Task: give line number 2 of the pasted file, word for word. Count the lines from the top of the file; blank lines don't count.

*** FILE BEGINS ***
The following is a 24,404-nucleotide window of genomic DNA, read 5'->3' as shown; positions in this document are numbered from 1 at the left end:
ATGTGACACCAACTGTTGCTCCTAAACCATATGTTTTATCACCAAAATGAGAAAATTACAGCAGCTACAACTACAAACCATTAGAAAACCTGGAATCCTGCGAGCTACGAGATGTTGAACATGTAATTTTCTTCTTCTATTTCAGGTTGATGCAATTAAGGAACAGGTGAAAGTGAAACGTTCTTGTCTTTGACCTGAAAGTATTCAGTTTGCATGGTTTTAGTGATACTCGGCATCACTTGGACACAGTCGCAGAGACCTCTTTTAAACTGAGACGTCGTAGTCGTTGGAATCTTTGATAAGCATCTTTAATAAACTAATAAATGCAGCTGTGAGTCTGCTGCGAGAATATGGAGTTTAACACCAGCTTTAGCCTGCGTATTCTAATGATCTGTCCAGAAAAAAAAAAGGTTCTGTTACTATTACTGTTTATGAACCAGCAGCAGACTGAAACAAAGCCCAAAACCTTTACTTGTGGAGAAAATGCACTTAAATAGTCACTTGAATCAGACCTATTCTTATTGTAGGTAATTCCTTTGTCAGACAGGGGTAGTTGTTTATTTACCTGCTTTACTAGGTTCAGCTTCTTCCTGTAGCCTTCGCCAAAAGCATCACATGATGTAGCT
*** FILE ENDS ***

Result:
ATGTGACACCAACTGTTGCTCCTAAACCATATGTTTTATCACCAAAATGAGAAAATTACAGCAGCTACAACTACAAACCATTAGAAAACCTGGAATCCTGCGAGCTACGAGATGTTGAACATGTAATTTTCTTCTTCTATTTCAGGTTGATGCAATTAAGGAACAGGTGAAAGTGAAACGTTCTTGTCTTTGACCTGAAAGTATTCAGTTTGCATGGTTTTAGTGATACTCGGCATCACTTGGACACAGTCGCAGAGACCTCTTTTAAACTGAGACGTCGTAGTCGTTGGAATCTTTGATAAGCATCTTTAATAAACTAATAAATGCAGCTGTGAGTCTGCTGCGAGAATATGGAGTTTAACACCAGCTTTAGCCTGCGTATTCTAATGATCTGTCCAGAAAAAAAAAAGGTTCTGTTACTATTACTGTTTATGAACCAGCAGCAGACTGAAACAAAGCCCAAAACCTTTACTTGTGGAGAAAATGCACTTAAATAGTCACTTGAATCAGACCTATTCTTATTGTAGGTAATTCCTTTGTCAGACAGGGGTAGTTGTTTATTTACCTGCTTTACTAGGTTCAGCTTCTTCCTGTAGCCTTCGCCAAAAGCATCACATGATGTAGCT